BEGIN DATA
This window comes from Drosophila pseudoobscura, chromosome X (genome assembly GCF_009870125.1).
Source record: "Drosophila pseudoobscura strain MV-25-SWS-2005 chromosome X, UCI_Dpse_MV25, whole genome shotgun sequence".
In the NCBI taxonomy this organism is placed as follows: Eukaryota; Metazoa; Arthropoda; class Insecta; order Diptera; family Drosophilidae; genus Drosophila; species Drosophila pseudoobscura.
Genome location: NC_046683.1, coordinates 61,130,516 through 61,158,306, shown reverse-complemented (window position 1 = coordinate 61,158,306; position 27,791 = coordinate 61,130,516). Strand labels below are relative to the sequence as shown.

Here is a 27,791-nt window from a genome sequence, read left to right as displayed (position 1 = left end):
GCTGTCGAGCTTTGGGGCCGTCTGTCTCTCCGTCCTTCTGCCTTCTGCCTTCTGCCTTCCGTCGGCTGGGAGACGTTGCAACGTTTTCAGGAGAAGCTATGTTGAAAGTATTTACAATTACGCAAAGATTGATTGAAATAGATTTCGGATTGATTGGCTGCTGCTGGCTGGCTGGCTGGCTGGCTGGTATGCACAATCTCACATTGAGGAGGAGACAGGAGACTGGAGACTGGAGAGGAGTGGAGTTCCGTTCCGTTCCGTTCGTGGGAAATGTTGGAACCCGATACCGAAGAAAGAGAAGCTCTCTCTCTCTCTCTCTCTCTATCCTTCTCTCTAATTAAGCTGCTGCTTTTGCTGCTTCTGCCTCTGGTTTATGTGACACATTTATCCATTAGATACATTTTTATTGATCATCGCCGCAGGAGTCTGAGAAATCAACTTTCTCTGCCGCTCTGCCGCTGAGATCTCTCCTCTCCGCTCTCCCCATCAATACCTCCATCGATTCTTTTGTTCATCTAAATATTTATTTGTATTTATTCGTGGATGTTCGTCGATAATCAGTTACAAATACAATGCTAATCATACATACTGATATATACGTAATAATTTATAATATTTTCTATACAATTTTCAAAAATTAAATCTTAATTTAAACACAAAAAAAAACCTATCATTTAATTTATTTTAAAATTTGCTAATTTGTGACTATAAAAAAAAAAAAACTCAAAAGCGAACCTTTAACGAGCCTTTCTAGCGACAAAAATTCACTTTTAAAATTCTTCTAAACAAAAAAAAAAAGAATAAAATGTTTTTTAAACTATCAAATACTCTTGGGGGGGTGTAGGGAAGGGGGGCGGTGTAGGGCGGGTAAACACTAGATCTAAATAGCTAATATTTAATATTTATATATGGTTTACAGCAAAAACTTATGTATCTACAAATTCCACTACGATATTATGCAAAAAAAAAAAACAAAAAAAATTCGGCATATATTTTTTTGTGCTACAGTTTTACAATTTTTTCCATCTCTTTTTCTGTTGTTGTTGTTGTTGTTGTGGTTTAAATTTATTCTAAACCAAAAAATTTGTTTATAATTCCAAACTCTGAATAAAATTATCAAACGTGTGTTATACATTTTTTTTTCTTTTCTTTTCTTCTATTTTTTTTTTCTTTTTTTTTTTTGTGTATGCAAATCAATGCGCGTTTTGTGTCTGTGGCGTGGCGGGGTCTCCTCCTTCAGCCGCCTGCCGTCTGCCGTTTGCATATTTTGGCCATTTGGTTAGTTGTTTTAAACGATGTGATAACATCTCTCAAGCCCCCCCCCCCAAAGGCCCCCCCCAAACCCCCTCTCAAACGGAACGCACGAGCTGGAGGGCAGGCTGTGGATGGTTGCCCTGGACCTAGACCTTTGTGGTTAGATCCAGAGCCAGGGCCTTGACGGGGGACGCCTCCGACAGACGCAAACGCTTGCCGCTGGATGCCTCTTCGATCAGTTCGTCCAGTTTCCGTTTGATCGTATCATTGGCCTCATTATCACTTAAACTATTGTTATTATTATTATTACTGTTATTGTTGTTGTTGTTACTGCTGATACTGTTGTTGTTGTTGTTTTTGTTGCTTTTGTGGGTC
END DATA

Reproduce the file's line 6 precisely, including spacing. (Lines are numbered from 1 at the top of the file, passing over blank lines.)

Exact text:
GCTGTCGAGCTTTGGGGCCGTCTGTCTCTCCGTCCTTCTGCCTTCTGCCTTCTGCCTTCCGTCGGCTGGGAGACGTTGCAACGTTTTCAGGAGAAGCTATGTTGAAAGTATTTACAATTACGCAAAGATTGATTGAAATAGATTTCGGATTGATTGGCTGCTGCTGGCTGGCTGGCTGGCTGGCTGGTATGCACAATCTCACATTGAGGAGGAGACAGGAGACTGGAGACTGGAGAGGAGTGGAGTTCCGTTCCGTTCCGTTCGTGGGAAATGTTGGAACCCGATACCGAAGAAAGAGAAGCTCTCTCTCTCTCTCTCTCTCTATCCTTCTCTCTAATTAAGCTGCTGCTTTTGCTGCTTCTGCCTCTGGTTTATGTGACACATTTATCCATTAGATACATTTTTATTGATCATCGCCGCAGGAGTCTGAGAAATCAACTTTCTCTGCCGCTCTGCCGCTGAGATCTCTCCTCTCCGCTCTCCCCATCAATACCTCCATCGATTCTTTTGTTCATCTAAATATTTATTTGTATTTATTCGTGGATGTTCGTCGATAATCAGTTACAAATACAATGCTAATCATACATACTGATATATACGTAATAATTTATAATATTTTCTATACAATTTTCAAAAATTAAATCTTAATTTAAACACAAAAAAAAACCTATCATTTAATTTATTTTAAAATTTGCTAATTTGTGACTATAAAAAAAAAAAAACTCAAAAGCGAACCTTTAACGAGCCTTTCTAGCGACAAAAATTCACTTTTAAAATTCTTCTAAACAAAAAAAAAAAGAATAAAATGTTTTTTAAACTATCAAATACTCTTGGGGGGGTGTAGGGAAGGGGGGCGGTGTAGGGCGGGTAAACACTAGATCTAAATAGCTAATATTTAATATTTATATATGGTTTACAGCAAAAACTTATGTATCTACAAATTCCACTACGATATTATGCAAAAAAAAAAAACAAAAAAAATTCGGCATATATTTTTTTGTGCTACAGTTTTACAATTTTTTCCATCTCTTTTTCTGTTGTTGTTGTTGTTGTTGTGGTTTAAATTTATTCTAAACCAAAAAATTTGTTTATAATTCCAAACTCTGAATAAAATTATCAAACGTGTGTTATACATTTTTTTTTCTTTTCTTTTCTTCTATTTTTTTTTTCTTTTTTTTTTTTGTGTATGCAAATCAATGCGCGTTTTGTGTCTGTGGCGTGGCGGGGTCTCCTCCTTCAGCCGCCTGCCGTCTGCCGTTTGCATATTTTGGCCATTTGGTTAGTTGTTTTAAACGATGTGATAACATCTCTCAAGCCCCCCCCCCCAAAGGCCCCCCCCAAACCCCCTCTCAAACGGAACGCACGAGCTGGAGGGCAGGCTGTGGATGGTTGCCCTGGACCTAGACCTTTGTGGTTAGATCCAGAGCCAGGGCCTTGACGGGGGACGCCTCCGACAGACGCAAACGCTTGCCGCTGGATGCCTCTTCGATCAGTTCGTCCAGTTTCCGTTTGATCGTATCATTGGCCTCATTATCACTTAAACTATTGTTATTATTATTATTACTGTTATTGTTGTTGTTGTTACTGCTGATACTGTTGTTGTTGTTGTTTTTGTTGCTTTTGTGGGTC